Atheism in Ethiopia


A recent survey by the Pew Research Center has revealed that Ethiopia is the world’s most religious nation.  According to this survey, nine-eight percent of Ethiopians thinks that religion is the most important part of their life. This development should not surprise anyone because Christianity and Islam are the dominant faiths in Ethiopia, and the Ethiopian Orthodox Christianity accounts for most of the Christian population.


Though belief in God is pervasive, atheists, agnostics or freethinkers exist in Ethiopia and they are beginning to organize under different umbrella groups. Some of the atheist groups are visible online and they have face book pages, with hundreds and thousands of members, where they express themselves and socialize with people of like minds.

Recently I corresponded with two Ethiopian atheists, Yohannes and Girum, and they gave insights into the challenges and prospects of atheism in their country. Yohannes is an active member of one of the online groups. He told me that his becoming an atheist was a gradual process:

“It was rather an evolution over a couple of years. I didn’t identify as an atheist at first, nor did I know what I was becoming, lacking belief in gods, was called atheism. The main drive for my unbelief was the bible itself. I found it to be misogynist, racist, homophobic and backward”.


Girum, another atheist activist, embraced atheism after reading some books on philosophy: “Yes I’m an atheist, l became an agnostic in my teens mostly through common sense and by reading Amharic translations of different philosophical books and then after some time l began identifying myself as an atheist. I never told my parents about my disbelief in God but they knew that I had never been to Church for years and suspected that I was becoming skeptical. Yes I tell my friends about my atheism and they have no problem with it”.

Girum asserts that the deep religiosity in Ethiopia poses a big challenge to the cause of reason and free thought: “Yes, Ethiopia is a very religious nation with a large illiterate population. There is almost no space for reason and science. There is a tiny minority of atheists in the country”.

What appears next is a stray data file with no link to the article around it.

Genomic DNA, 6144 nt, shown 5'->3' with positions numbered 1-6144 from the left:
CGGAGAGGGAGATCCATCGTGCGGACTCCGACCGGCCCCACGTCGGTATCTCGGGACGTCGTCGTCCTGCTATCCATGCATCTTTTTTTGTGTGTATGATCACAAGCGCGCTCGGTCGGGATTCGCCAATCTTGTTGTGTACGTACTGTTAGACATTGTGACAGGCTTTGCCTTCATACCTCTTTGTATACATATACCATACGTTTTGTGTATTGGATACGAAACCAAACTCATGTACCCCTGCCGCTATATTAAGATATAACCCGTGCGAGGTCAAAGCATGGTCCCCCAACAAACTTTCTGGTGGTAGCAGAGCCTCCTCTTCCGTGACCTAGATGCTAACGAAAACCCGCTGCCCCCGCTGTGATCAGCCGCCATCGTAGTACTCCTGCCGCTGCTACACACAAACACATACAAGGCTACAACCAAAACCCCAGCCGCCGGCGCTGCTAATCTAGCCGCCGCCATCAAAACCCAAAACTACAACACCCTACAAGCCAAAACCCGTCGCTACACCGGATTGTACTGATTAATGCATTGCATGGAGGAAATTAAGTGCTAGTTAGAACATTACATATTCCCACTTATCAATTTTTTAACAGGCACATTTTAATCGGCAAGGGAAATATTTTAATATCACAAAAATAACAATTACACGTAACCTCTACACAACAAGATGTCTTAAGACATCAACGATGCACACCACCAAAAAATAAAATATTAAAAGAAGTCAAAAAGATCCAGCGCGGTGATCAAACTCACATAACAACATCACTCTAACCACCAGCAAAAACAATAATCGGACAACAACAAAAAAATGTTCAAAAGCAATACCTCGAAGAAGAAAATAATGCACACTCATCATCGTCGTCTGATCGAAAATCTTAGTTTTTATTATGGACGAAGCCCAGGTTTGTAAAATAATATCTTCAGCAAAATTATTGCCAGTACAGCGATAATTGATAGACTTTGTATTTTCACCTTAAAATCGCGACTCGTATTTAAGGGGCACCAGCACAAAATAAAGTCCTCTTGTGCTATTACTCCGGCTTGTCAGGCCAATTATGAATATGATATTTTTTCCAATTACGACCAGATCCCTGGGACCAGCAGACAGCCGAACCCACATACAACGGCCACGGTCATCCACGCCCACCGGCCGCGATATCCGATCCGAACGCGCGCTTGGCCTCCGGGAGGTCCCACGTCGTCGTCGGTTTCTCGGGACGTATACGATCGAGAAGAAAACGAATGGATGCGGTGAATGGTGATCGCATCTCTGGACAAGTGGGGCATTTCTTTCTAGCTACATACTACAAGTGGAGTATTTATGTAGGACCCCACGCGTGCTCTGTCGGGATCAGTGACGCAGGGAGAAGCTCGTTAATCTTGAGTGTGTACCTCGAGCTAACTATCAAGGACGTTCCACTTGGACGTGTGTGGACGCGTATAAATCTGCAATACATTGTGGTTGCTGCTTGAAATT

One major reason for the minority status of atheism in Ethiopia and in other African countries is because many atheists are in the closets and fear persecution by the theistic public if they go open and public with their atheism.


So, the challenge is not necessarily embracing atheism but coming out to friends and family members. Yohannes told me that he was a bit fortunate. “I guess I have been lucky with my beloved ones, they didn’t find it so much distressing. But I’ve lost some friends when I started to express my disbelief in their god or gods”. He notes that reactions to atheism vary according to family: “It depends on the particular family set up and even religious background I would say. For me, it was easy as my beloved ones are educated and accommodating. I have noticed Christian and Muslim parents and friends would react unfavorably as opposed to traditional religious people”.

Due to the socialist legacy in Ethiopia, the people are a bit more tolerant of atheism and do not find the outlook so offensive. Younger generations of Ethiopians are abandoning religion and if the trend continues, there would be a major shift in the country’s religious and theistic demography in the years ahead.

Yohannes stated that atheism could benefit Ethiopia in so many ways particularly in tackling superstition and religious extremism: “Atheism, a lack of belief in gods, could simply help the young people not to waste their energy on superstition and do something meaningful for a country riddled with poverty. Hatred amongst religious factions would diminish as many people would become irreligious”.

On that positive note, one may say that, though the present day Ethiopia may be designated as the world’s most religious nation, there are clear signs that with the flow of information, some renaissance is imminent in the country and the atheistic outlook has a great and promising future in the Horn of Africa.